Chip Technology Keeps Checked Luggage in Check

We’ve reported here before about the increased use of RFID chips in checked luggage and luggage tags to tilt the odds that your bag will arrive with you at your final destination in your favor. There have been new innovations in the effort to reduce lost bags, this time from Delta. Once you see what they’ve been doing, you may never look at those little paper baggage tags the same again.
This year, Delta has implemented RFID technology into its complimentary baggage tags, eliminating the possibility of a bag being unscanned due to a smudged, wrinkled, torn, or obscured tag. Now, in every airport where Delta operates, its bags only need to be be in proximity to the radio scanners to be accounted for. As with the older tags, fliers can track their checked bags using Delta’s mobile app.
Implementing these kinds of changes can be costly and disruptive because they require infrastructure adjustments. While some airports, such as Las Vegas’ McCarren International Airport, have been using RFID for over a decade, any new tracking system is typically the responsibility of the individual airline.
Delta spent $50 million on the system, which included scanners, printers, and said tags. Widespread use of these types of tags has been slow to come online in the airline industry, according to the International Air Travel Association. But the deadline for all 265 member airlines to be able to fully track and trace all bags is 2018. And the system is expected to work, not only on an airline’s own flights, but also connecting flights with another carrier.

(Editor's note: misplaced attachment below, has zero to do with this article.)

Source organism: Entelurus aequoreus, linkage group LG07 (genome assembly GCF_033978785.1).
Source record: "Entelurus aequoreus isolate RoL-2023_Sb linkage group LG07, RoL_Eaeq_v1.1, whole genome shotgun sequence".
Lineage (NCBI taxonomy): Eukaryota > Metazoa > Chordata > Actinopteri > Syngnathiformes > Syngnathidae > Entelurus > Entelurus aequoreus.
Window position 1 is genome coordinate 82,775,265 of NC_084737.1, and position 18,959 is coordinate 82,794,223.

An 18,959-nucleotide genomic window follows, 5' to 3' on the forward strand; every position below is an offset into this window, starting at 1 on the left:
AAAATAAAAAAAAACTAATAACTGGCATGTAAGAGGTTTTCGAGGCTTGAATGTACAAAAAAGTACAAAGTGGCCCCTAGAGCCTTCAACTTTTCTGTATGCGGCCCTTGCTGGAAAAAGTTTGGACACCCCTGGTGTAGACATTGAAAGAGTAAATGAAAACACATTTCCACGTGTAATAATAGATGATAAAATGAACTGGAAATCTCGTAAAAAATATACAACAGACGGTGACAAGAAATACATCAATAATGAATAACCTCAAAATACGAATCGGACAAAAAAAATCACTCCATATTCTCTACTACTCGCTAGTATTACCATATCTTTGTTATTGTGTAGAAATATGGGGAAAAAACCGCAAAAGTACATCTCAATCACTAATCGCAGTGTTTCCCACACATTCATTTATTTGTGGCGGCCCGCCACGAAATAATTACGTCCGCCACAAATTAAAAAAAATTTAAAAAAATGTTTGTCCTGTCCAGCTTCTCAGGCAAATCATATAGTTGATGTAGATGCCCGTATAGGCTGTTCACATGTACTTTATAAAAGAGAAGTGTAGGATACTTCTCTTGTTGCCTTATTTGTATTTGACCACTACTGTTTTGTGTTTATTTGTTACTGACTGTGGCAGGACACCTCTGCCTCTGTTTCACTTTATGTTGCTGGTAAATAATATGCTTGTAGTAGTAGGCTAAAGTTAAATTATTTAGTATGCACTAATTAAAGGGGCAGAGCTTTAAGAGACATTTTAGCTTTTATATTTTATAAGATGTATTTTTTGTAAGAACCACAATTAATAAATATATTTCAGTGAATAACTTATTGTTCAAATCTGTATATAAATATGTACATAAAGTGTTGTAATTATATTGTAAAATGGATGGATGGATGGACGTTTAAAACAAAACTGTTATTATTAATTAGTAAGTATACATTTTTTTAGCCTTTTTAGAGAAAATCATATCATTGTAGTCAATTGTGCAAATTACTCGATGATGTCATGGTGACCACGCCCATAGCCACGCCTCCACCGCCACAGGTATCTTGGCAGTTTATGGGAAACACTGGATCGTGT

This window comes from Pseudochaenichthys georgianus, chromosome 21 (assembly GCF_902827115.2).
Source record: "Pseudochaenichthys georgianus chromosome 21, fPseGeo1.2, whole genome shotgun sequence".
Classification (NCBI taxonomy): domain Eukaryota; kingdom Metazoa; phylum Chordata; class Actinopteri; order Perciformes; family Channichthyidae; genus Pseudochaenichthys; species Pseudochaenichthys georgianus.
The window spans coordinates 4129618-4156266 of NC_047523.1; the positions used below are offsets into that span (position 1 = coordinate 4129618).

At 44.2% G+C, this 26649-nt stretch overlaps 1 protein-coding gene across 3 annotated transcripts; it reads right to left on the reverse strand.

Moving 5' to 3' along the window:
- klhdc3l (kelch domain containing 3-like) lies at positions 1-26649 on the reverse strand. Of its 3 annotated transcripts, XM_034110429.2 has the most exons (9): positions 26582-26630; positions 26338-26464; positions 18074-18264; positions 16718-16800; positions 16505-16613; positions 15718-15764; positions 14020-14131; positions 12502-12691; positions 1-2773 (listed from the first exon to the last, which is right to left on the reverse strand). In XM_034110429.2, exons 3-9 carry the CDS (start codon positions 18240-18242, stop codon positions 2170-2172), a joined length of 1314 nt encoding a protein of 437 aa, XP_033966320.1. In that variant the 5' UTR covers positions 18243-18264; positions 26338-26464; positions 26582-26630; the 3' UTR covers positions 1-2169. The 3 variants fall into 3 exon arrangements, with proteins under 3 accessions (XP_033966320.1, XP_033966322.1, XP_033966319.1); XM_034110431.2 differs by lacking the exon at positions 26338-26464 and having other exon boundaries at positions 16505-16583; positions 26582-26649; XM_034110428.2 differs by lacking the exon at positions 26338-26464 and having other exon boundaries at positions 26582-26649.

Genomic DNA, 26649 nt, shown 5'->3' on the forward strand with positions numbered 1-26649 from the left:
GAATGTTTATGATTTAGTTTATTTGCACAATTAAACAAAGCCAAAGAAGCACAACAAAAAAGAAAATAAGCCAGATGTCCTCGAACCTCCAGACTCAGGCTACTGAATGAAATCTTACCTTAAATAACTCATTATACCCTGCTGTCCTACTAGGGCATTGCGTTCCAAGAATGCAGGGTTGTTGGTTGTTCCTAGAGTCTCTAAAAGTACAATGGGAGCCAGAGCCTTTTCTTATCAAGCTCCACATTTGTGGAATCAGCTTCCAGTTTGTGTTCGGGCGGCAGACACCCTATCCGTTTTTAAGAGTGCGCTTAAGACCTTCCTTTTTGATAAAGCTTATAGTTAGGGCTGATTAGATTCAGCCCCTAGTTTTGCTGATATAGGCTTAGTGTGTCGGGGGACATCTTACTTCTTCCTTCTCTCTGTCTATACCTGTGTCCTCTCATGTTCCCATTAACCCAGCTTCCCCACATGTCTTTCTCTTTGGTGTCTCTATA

This decision by Delta will ultimately save money and increase its customer satisfaction rate. Delta’s “mishandled bag rate” is already lower than the industry average — .23% versus .65% — but the implementation of the new RFID system should decrease that number even further. And once all airlines are using this system, we should see the overall industry average drop as a whole.
What do you think about these new RFID tags? Have you seen them in action? Have you ever used a third-party luggage tracking device? Let us hear from you in the comments below, on our Facebook page, or in our Twitter stream.
Photo credit: Delta News Hub (Wikimedia Commons, Creative Commons 2.0)